Before chapter 1 of Eleanor and Park begins and the setting is given, what is Park's internal conflict, and where do you believe this event occurs? Why?

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Eleanor and Park by Rainbow Rowell opens powerfully and somewhat mysteriously. Before the first chapter begins in August of 1986, the reader is presented with an unlabeled section of just thirteen short sentences. The perspective is male, but it is not even identified as Park's perspective yet. The focus, however, is immediately evident: a girl named Eleanor is gone, and Park is plagued with longing for her. While he claims "he'd stopped trying to bring her back" and that she had "ruin[ed] everything," Park is clearly conflicted about her absence: he sees her everywhere, in dreams and in girls with red hair that remind him of her. He reflects that "everyone else seems drabber and flatter and never good enough" compared to her. She is not an easy girl to forget.

This is certainly an interesting way to start a romance. Rather than beginning at the beginning, the novel flashes forward in time, suggesting that this romance might not end happily or tie up neatly. As you continue to read the text, you might watch the relationship build and wonder, as each conflict is introduced and overcome, which chapter will finally send Eleanor out of Park's life and why. If you take a close look at the final chapters, you can pinpoint where in the timeline of the novel this introductory section takes place. As it turns out, it is not actually the story's end.

In chapter 54, Park helps Eleanor escape her abusive stepfather, driving all the way from Omaha, Nebraska, to Eleanor's uncle's house in St. Paul, Minnesota. Before they part, Park asks Eleanor to promise that she will call and write to him, and he tries to reassure himself that this will not be the last time that he sees her. In chapters 55 and 56, we find that Eleanor never called, and she hasn't responded to any of Park's numerous letters. She picks up the phone, even practicing dialing his number, but never actually makes the call. She never finishes any of the letters she begins to write back to him, but she keeps trying. Separated as they are, however, Park knows none of this. He keeps writing letters to Eleanor, but having no idea if she even reads them, he stops sending them.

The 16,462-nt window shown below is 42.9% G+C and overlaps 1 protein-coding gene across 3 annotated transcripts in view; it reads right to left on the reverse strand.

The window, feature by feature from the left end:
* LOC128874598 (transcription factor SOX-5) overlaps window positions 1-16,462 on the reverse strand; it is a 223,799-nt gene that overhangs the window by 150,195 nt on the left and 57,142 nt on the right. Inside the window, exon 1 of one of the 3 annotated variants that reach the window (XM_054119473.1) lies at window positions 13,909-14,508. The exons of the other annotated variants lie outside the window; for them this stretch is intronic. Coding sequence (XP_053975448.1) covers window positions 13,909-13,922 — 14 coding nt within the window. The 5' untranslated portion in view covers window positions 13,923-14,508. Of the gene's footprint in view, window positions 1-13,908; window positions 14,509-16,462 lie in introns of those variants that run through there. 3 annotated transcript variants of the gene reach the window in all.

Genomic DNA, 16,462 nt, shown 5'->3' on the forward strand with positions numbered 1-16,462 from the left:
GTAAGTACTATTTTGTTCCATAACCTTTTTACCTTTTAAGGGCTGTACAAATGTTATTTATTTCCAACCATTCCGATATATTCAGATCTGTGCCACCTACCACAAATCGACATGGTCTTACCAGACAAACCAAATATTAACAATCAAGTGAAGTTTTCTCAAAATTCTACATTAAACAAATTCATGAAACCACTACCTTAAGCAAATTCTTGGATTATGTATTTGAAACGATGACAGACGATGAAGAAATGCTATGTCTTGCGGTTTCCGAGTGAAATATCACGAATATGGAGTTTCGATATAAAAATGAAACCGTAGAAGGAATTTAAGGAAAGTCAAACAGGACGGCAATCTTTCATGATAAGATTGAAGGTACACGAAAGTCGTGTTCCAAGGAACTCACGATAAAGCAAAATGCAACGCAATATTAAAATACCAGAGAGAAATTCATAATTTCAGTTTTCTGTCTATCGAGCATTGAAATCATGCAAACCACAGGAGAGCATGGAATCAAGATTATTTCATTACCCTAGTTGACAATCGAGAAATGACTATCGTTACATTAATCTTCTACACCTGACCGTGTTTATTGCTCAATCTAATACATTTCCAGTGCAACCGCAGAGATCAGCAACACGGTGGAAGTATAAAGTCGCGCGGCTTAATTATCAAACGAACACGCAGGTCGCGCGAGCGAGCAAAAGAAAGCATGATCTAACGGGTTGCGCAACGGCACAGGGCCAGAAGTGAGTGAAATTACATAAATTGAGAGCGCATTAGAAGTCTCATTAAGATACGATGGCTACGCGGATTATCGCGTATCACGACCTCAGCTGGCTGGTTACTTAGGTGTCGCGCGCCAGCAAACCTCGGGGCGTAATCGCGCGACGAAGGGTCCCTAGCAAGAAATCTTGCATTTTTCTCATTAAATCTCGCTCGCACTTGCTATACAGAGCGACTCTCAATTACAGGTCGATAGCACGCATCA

This is where the novel catches up to the introduction, with chapter 57 opening with the same first line: "He'd stopped trying to bring her back." He stops writing, but he can't stop loving. This bittersweet chapter further explores all of the little things in life that remind him of Eleanor. It is not the last chapter, however. Chapter 58 follows, short and hopeful. Park had stopped trying to bring Eleanor back, as we learned from the very start of the book, but at the end, she brings herself back. Park receives a postcard, and, recognizing Elenor's handwriting immediately, "something heavy and winged took off from his chest." We are told that the postcard contained only three words, which remain unrevealed to the reader. Nevertheless, the postcard provides an answer to the conflict emphasized in the novel's opening.

In the introduction and the novel's penultimate chapters, everything that reminded Park of Eleanor underscored her absence and his lack of control; "he'd stopped trying to bring her back" because it hurt too much to fail. Eleanor's postcard in the final chapter offers hope and, perhaps, a new beginning for the pair.

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